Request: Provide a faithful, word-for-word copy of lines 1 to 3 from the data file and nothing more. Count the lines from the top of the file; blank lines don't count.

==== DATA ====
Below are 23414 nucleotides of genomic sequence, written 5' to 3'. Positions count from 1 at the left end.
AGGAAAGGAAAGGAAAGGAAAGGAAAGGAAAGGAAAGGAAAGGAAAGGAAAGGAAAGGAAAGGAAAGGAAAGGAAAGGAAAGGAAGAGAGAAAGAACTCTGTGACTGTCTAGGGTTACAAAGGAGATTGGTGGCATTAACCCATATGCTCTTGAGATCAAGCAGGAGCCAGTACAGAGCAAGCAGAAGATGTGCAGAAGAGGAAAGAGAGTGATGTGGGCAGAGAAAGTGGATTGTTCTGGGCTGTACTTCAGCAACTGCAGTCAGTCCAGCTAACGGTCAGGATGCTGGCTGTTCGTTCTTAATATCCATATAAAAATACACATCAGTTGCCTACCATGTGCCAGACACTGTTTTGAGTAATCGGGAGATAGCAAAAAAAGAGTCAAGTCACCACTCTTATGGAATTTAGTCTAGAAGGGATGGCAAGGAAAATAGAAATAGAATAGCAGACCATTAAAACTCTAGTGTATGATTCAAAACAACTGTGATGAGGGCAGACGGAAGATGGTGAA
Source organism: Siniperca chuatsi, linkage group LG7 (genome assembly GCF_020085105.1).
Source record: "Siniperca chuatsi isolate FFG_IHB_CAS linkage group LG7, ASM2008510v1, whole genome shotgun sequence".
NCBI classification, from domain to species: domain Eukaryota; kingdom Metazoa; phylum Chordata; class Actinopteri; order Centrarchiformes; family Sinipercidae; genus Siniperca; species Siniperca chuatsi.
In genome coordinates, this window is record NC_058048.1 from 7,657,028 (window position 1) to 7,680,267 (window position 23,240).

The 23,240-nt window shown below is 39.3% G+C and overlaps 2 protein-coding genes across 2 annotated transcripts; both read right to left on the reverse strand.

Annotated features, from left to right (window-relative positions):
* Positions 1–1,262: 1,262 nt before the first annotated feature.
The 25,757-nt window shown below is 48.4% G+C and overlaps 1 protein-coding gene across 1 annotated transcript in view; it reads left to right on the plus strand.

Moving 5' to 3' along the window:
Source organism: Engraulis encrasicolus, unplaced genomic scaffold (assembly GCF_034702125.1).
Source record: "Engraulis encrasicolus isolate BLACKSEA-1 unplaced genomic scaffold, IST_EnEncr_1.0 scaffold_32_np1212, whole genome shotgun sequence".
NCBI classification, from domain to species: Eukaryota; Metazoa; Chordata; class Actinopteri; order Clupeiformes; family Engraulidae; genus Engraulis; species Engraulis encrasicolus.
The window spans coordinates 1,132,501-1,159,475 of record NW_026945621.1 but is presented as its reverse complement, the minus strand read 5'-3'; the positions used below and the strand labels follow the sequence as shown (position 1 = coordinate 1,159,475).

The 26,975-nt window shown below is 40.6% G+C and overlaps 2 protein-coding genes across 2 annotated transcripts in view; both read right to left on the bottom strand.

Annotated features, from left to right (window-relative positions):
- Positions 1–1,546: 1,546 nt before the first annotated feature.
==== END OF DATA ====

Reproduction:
Below are 23414 nucleotides of genomic sequence, written 5' to 3'. Positions count from 1 at the left end.
AGGAAAGGAAAGGAAAGGAAAGGAAAGGAAAGGAAAGGAAAGGAAAGGAAAGGAAAGGAAAGGAAAGGAAAGGAAAGGAAAGGAAGAGAGAAAGAACTCTGTGACTGTCTAGGGTTACAAAGGAGATTGGTGGCATTAACCCATATGCTCTTGAGATCAAGCAGGAGCCAGTACAGAGCAAGCAGAAGATGTGCAGAAGAGGAAAGAGAGTGATGTGGGCAGAGAAAGTGGATTGTTCTGGGCTGTACTTCAGCAACTGCAGTCAGTCCAGCTAACGGTCAGGATGCTGGCTGTTCGTTCTTAATATCCATATAAAAATACACATCAGTTGCCTACCATGTGCCAGACACTGTTTTGAGTAATCGGGAGATAGCAAAAAAAGAGTCAAGTCACCACTCTTATGGAATTTAGTCTAGAAGGGATGGCAAGGAAAATAGAAATAGAATAGCAGACCATTAAAACTCTAGTGTATGATTCAAAACAACTGTGATGAGGGCAGACGGAAGATGGTGAA
Source organism: Siniperca chuatsi, linkage group LG7 (genome assembly GCF_020085105.1).